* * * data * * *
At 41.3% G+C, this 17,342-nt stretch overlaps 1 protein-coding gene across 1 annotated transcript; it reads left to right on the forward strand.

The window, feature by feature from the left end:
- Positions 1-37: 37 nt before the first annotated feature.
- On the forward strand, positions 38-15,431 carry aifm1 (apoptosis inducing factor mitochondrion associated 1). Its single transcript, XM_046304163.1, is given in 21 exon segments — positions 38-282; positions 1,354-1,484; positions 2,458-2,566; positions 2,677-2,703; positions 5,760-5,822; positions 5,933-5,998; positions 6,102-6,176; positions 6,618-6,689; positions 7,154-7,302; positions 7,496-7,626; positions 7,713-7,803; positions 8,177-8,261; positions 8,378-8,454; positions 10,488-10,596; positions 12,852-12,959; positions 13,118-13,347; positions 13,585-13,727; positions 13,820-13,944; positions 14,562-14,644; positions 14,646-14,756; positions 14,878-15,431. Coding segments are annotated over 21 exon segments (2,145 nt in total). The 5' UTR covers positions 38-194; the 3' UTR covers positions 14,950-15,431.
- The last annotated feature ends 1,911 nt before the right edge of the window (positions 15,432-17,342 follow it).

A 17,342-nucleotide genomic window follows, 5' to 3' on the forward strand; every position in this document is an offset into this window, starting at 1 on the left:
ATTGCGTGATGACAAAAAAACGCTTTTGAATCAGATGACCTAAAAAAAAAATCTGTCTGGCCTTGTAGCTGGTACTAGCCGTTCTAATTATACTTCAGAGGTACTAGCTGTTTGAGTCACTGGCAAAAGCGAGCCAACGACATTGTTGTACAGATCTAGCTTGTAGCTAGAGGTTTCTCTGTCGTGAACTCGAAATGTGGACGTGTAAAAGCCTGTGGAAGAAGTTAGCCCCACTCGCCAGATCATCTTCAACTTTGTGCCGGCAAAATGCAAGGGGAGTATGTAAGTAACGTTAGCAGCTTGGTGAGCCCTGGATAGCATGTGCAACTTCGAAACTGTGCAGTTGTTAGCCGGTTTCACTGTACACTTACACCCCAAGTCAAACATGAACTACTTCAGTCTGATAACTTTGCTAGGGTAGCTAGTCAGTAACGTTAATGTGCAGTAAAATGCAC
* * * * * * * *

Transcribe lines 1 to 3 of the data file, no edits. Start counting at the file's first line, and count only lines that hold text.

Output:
At 41.3% G+C, this 17,342-nt stretch overlaps 1 protein-coding gene across 1 annotated transcript; it reads left to right on the forward strand.

The window, feature by feature from the left end:
- Positions 1-37: 37 nt before the first annotated feature.